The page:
UNITED STATES DISTRICT COURT EASTERN DISTRICT OF CALIFORNIA
April 16, 2012
PLEASANT VALLEY STATE PRISON, ET AL.,
The opinion of the court was delivered by: Barbara A. McAuliffe United States Magistrate Judge
FINDINGS AND RECOMMENDATIONS RECOMMENDING DISMISSING ACTION, WITH PREJUDICE, FOR FAILURE TO STATE A CLAIM (ECF No. 12) OBJECTIONS DUE WITHIN THIRTY DAYS
I. Screening Requirement
Plaintiff Leonard Johnson is a state prisoner proceeding pro se and in forma pauperis in this civil rights action pursuant to 42 U.S.C. § 1983. This action was filed on February 3, 2011. On February 16, 2012, an order issued dismissing the complaint, with leave to amend, for failure to state a claim. (ECF No. 11.) Currently before the Court is the first amended complaint, filed March 14, 2012. (ECF No. 12.)
The Court is required to screen complaints brought by prisoners seeking relief against a governmental entity or officer or employee of a governmental entity. 28 U.S.C. § 1915A(a). The Court must dismiss a complaint or portion thereof if the prisoner has raised claims that are legally "frivolous or malicious," that "fails to state a claim on which relief may be granted," or that "seeks monetary relief against a defendant who is immune from such relief." 28 U.S.C. § 1915(e)(2)(B).
In determining whether a complaint states a claim, the Court looks to the pleading standard under Federal Rule of Civil Procedure 8(a). Under Rule 8(a), a complaint must contain "a short and plain statement of the claim showing that the pleader is entitled to relief." Fed. R. Civ. P. 8(a)(2). "[T]he pleading standard Rule 8 announces does not require 'detailed factual allegations,' but it demands more than an unadorned, the-defendant-unlawfully-harmed-me accusation." Ashcroft v. Iqbal, 556 U.S. 662, 129 S. Ct. 1937, 1949 (2009) (citing Bell Atlantic Corp. v. Twombly, 550 U.S. 544, 555, 127 S. Ct. 1955 (2007)).
This requires the presentation of factual allegations sufficient to state a plausible claim for relief. Iqbal, 129 S. Ct. at 1949-50; Moss v. U.S. Secret Service, 572 F.3d 962, 969 (9th Cir. 2009). "[A] complaint [that] pleads facts that are 'merely consistent with' a defendant's liability . . . 'stops short of the line between possibility and plausibility of entitlement to relief.'" Iqbal, 129 S. Ct. at 1949 (quoting Twombly, 550 U.S. at 557). Further, although a court must accept as true all factual allegations contained in a complaint, a court need not accept a plaintiff's legal conclusions as true. Iqbal, 129 S. Ct. at 1949. "Threadbare recitals of the elements of a cause of action, supported by mere conclusory statements, do not suffice." Id. (quoting Twombly, 550 U.S. at 555).
II. Plaintiff's Eighth Amendment Claim
A. Summary of Allegations
Plaintiff, who is in the custody of the California Department of Corrections and Rehabilitation ("CDCR"), is incarcerated at Pleasant Valley State Prison ("PVSP"), and brings this action against Defendants Matthew Cate, R. H. Brazelton, and S. Lonigro alleging deliberate indifference in violation of the Eighth Amendment.
Shortly after being transferred to PVSP on August 20, 2010, Plaintiff began experiencing flu-like symptoms and was eventually diagnosed with Valley Fever. Plaintiff alleges that Defendants were aware through CDCR memorandums that PVSP and seven other facilities were constructed in "hypereudemic" areas. Defendants allegedly have ignored a threat to Plaintiff, and every other prisoner who is housed at PVSP, by placing them where they are exposed to "environmental hazards" in violation of the Eighth Amendment's prohibition against cruel and unusual punishment. Plaintiff claims that it has been determined by various publications and news outlets that Rodney Blionen, former undersecretary of the Youth and Adult Correctional Agency, Assemblyman Jim Costa and the former Mayor of Coalinga came into a collective agreement to deliberately poison and subject prisoners to a toxic environment for the financial benefit of the economy and the CDCR.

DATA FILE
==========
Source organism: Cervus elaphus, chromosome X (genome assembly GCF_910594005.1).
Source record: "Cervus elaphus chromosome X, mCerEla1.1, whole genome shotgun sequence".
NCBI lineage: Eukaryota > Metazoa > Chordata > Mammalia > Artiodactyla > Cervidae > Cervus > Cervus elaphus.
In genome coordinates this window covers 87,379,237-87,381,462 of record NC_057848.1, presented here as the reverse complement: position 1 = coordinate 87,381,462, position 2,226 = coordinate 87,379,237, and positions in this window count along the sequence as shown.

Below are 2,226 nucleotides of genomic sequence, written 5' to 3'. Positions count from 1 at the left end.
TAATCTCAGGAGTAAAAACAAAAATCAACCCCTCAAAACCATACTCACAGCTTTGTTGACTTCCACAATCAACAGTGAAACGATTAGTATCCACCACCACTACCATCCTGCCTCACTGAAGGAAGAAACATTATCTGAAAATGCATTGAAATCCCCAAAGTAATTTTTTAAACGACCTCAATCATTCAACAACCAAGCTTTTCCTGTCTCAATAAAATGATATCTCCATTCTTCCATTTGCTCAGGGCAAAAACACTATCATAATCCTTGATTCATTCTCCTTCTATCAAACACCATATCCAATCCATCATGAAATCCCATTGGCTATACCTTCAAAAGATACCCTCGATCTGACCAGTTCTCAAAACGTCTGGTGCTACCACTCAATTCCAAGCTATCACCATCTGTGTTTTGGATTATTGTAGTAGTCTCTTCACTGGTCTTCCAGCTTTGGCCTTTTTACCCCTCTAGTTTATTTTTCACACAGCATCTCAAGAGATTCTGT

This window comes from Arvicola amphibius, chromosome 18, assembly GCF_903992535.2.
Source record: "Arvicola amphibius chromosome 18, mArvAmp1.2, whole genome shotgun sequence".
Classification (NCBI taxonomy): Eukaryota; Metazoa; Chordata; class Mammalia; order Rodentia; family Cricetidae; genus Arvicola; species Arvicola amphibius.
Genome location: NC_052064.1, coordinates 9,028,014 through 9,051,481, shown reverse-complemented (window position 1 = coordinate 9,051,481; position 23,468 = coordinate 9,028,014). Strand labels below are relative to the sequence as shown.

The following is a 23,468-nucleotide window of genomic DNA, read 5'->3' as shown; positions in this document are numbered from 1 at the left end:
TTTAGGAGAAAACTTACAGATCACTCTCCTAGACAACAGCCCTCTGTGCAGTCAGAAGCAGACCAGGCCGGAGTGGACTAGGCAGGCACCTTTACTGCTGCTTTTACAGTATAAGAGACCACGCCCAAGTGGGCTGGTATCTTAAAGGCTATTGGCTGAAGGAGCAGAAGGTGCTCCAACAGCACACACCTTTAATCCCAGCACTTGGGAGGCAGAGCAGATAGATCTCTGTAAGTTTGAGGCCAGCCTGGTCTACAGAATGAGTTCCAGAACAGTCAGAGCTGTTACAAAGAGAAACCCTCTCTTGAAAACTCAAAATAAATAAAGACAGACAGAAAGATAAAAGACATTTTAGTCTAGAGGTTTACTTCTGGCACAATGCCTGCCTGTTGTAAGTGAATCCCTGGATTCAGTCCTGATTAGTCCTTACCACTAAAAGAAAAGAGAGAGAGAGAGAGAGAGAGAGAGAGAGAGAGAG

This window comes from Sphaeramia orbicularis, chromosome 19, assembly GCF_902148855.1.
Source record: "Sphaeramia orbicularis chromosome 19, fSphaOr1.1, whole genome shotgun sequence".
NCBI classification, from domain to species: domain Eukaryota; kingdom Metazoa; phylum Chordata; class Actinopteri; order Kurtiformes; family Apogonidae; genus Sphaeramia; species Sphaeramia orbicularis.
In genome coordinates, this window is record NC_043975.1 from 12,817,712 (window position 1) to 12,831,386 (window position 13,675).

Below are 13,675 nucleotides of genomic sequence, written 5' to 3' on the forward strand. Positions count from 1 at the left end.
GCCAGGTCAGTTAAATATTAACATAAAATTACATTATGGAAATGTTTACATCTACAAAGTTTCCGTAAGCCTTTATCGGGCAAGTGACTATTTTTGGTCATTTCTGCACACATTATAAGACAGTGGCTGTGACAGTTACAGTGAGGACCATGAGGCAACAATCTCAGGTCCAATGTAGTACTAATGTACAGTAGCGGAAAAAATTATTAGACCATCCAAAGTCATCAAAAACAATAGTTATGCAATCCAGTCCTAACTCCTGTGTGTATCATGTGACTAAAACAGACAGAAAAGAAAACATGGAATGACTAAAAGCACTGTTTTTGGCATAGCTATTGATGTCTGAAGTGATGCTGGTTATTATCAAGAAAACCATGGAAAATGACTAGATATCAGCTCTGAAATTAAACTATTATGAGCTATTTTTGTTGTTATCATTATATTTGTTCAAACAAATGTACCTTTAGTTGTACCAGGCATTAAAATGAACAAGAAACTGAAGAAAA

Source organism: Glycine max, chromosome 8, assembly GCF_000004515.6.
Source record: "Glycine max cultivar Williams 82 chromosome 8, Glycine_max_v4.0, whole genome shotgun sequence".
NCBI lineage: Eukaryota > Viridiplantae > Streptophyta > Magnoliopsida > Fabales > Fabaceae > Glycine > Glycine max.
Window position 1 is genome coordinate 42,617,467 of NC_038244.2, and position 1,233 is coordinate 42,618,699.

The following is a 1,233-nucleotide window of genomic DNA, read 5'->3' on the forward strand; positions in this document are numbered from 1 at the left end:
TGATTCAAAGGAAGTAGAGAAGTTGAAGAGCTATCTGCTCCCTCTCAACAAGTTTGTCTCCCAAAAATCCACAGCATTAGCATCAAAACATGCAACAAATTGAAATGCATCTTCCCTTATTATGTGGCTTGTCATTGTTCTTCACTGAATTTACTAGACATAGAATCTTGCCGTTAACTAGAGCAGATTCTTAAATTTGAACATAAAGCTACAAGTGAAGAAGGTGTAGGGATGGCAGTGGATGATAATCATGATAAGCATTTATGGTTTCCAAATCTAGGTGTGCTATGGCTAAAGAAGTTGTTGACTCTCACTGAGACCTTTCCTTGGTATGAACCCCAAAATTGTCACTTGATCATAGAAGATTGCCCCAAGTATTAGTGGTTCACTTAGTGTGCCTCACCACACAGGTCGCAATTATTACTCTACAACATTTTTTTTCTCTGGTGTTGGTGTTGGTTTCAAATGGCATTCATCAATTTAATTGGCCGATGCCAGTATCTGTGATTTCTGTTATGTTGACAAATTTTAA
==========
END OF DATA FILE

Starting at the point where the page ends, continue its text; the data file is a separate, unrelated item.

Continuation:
B. Legal Standard
Section 1983 provides a cause of action for the violation of Plaintiff's constitutional or other federal rights by persons acting under color of state law. Nurre v. Whitehead, 580 F.3d 1087, 1092 (9th Cir 2009); Long v. County of Los Angeles, 442 F.3d 1178, 1185 (9th Cir. 2006); Jones v. Williams, 297 F.3d 930, 934 (9th Cir. 2002). To state a claim, Plaintiff must demonstrate that each defendantpersonally participated in the deprivation of his rights. Iqbal, 129 S. Ct. at 1949; Simmons v. Navajo County, Ariz., 609 F.3d 1011, 1020-21 (9th Cir. 2010); Ewing v. City of Stockton, 588 F.3d 1218, 1235 (9th Cir. 2009); Jones, 297 F.3d at 934.
Further, liability may not be imposed under section 1983 against supervisory personnel for the actions or omissions of their subordinates under the theory of respondeat superior. Iqbal, 129 S.Ct. at 1948-49; Simmons, 609 F.3d at 1020-21; Ewing, 588 F.3d at 1235; Jones, 297 F.3d at 934. Supervisors may be held liable only if they "participated in or directed the violations, or knew of the violations and failed to act to prevent them." Taylor v. List, 880 F.2d 1040, 1045 (9th Cir. 1989); accord Starr v. Baca, 652 F.3d 1202, 1205-08 (9th Cir. 2011); Corales v. Bennett, 567 F.3d 554, 570 (9th Cir. 2009); Preschooler II v. Clark County School Board of Trustees, 479 F.3d 1175, 1182 (9th Cir. 2007); Harris v. Roderick, 126 F.3d 1189, 1204 (9th Cir. 1997).